Published: 05/12/2002, Volume112 No. 5834 Page 6 7
The UK will abandon a universally free healthcare system within 10 years, County Durham and Tees Valley strategic health authority chief executive Ken Jarrold has claimed.
Speaking to an audience of health service managers at HSJ's 'Building a Perfect Primary Care Trust' conference, Mr Jarrold said: 'In 10 years, people in this room will be paying for their own healthcare; it will only be free for those who cannot afford to pay.
The NHS will be about commissioning, inspection, monitoring and not necessarily provision.We all need to be preparing for that.'
The former Department of Health human resources director said it was significant that government ministers had begun referring to the NHS as 'an insurance system'. He added: 'The NHS as we know it is over.'
Mr Jarrold was developing the radical theme set by the previous speaker, North Bradford PCT chief executive Dr Ian Rutter.
Dr Rutter argued that current policy was driving the UK towards a system in which the majority of healthcare would not be provided by NHS organisations. Specifically, he said that most PCTs outside deprived inner city areas would quickly relinquish any role as service providers and concentrate wholly on commissioning.
Dr Rutter said healthcare would be increasingly provided by a 'third sector', which would include foundation hospitals as well as the private sector. He said that the three-star acute trusts with which North Bradford worked would 'undoubtedly apply for foundation status' and 'most likely succeed'.
The new commissioning arrangements these changes would create are, he said, 'a huge responsibility and one that few PCTs have woken up to.'
Such was the scale of the challenge facing PCTs that Dr Rutter warned that 'many will fail'. These trusts, he speculated, would be taken over by other PCTs or organisations such as US health group Kaiser Permanente.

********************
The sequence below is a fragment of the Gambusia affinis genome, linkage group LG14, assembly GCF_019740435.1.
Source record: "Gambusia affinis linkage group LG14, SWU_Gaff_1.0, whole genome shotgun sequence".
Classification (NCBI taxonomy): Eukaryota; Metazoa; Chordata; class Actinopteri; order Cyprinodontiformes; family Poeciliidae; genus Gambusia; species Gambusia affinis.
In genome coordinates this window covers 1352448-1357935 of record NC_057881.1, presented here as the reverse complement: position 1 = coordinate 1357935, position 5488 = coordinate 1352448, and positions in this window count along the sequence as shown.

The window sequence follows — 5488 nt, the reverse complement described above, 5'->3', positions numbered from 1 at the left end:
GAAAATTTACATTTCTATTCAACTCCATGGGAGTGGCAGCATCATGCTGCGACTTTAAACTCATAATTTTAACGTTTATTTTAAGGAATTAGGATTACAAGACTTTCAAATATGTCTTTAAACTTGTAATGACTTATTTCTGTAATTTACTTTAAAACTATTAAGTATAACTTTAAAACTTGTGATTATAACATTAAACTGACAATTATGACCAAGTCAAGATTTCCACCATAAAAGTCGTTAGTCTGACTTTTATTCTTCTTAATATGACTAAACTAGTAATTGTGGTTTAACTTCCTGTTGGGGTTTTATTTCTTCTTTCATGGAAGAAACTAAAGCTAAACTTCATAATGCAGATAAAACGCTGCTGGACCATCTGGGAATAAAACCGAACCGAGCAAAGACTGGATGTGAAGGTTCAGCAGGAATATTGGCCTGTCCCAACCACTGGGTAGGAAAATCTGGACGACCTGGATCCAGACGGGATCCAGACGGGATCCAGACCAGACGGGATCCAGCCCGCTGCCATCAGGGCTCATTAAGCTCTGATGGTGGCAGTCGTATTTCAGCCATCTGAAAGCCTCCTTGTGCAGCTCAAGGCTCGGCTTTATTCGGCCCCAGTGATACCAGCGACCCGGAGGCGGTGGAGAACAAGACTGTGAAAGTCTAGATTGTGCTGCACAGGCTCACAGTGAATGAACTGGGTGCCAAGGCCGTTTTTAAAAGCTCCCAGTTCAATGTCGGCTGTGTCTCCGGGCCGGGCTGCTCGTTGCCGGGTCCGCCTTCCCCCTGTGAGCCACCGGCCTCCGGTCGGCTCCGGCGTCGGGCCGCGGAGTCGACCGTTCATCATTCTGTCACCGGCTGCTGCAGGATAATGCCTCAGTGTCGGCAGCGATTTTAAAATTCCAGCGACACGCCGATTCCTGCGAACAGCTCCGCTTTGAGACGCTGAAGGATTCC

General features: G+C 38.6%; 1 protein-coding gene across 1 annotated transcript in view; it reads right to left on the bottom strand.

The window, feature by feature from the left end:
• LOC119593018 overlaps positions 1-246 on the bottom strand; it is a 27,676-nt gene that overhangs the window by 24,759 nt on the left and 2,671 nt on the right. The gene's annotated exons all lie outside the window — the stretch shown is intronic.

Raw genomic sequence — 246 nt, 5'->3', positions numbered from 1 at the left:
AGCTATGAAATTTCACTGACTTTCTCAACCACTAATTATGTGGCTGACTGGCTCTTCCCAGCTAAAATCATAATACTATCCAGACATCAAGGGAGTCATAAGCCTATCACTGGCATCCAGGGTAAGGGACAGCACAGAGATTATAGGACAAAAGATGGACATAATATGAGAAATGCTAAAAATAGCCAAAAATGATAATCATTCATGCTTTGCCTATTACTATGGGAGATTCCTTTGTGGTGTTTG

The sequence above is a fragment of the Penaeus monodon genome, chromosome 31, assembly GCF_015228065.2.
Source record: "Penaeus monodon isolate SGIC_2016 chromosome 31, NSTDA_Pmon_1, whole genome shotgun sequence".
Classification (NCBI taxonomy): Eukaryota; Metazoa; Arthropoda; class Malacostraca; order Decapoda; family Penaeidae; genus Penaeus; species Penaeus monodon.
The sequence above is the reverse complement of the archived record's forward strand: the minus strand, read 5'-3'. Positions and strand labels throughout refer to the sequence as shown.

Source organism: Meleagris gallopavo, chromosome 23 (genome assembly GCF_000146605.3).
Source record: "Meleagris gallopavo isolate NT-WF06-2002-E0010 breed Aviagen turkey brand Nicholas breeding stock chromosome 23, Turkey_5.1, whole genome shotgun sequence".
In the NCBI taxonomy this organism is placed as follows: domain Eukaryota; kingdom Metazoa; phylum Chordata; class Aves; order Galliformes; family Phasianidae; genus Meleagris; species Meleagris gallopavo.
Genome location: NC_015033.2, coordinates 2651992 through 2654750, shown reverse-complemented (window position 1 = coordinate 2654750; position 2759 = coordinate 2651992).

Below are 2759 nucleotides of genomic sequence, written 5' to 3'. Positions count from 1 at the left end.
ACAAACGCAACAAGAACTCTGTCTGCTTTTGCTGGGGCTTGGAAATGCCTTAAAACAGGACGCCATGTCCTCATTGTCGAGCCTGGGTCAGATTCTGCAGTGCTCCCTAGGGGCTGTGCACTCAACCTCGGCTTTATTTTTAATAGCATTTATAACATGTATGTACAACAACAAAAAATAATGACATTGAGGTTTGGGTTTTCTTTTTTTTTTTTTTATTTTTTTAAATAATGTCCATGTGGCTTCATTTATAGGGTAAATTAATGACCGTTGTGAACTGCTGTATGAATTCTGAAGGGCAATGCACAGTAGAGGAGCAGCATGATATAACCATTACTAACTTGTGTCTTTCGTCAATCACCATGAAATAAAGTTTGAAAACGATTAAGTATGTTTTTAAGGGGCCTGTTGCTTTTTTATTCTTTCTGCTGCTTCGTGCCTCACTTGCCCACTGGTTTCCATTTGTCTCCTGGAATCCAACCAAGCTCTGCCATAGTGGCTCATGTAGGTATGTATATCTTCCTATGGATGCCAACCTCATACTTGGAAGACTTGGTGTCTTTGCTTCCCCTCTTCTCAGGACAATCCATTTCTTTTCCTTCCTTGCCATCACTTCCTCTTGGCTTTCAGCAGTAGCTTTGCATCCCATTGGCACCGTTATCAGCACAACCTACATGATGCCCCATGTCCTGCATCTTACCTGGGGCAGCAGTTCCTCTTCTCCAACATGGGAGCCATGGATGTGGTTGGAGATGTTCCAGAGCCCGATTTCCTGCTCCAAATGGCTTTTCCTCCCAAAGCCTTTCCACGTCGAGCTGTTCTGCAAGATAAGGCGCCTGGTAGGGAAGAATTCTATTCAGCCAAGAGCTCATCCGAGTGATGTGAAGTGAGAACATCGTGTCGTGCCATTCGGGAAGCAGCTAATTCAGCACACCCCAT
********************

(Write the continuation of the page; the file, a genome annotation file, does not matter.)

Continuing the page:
Referring to his own PCT's desire to develop diagnostic services, he suggested that successful PCTs would not worry too much about achieving consensus, but instead 'get off the fence' and 'have a go, to see if things worked'.
He was bullish about the performance of his own trust.He predicted it would meet its 2008 waiting-list targets three years early. 'That will mean inpatient waiting lists of three months', he said, 'and I know from past experience that, in effect, because patients want to fit appointments in with their lives, that will mean no waiting at all.'
The conference session addressed by Mr Jarrold and Dr Rutter touched on the relationship between SHAs and PCTs. Dr Rutter said he was 'happy to call [West Yorkshire SHA chief executive] Richard Jeavons my boss'.
Mr Jarrold described a consultation project he had initiated with local care trusts.
He referred approvingly to the response of one PCT 'which said, fifrankly what we want is for you to gradually make yourself redundantfl'.
Mr Jarrold said SHAs - while having an important role now - would become less relevant as the new health system developed. He added he expected them to be eventually replaced with something along the lines of regional health authorities.
lnick. edwards@emap. com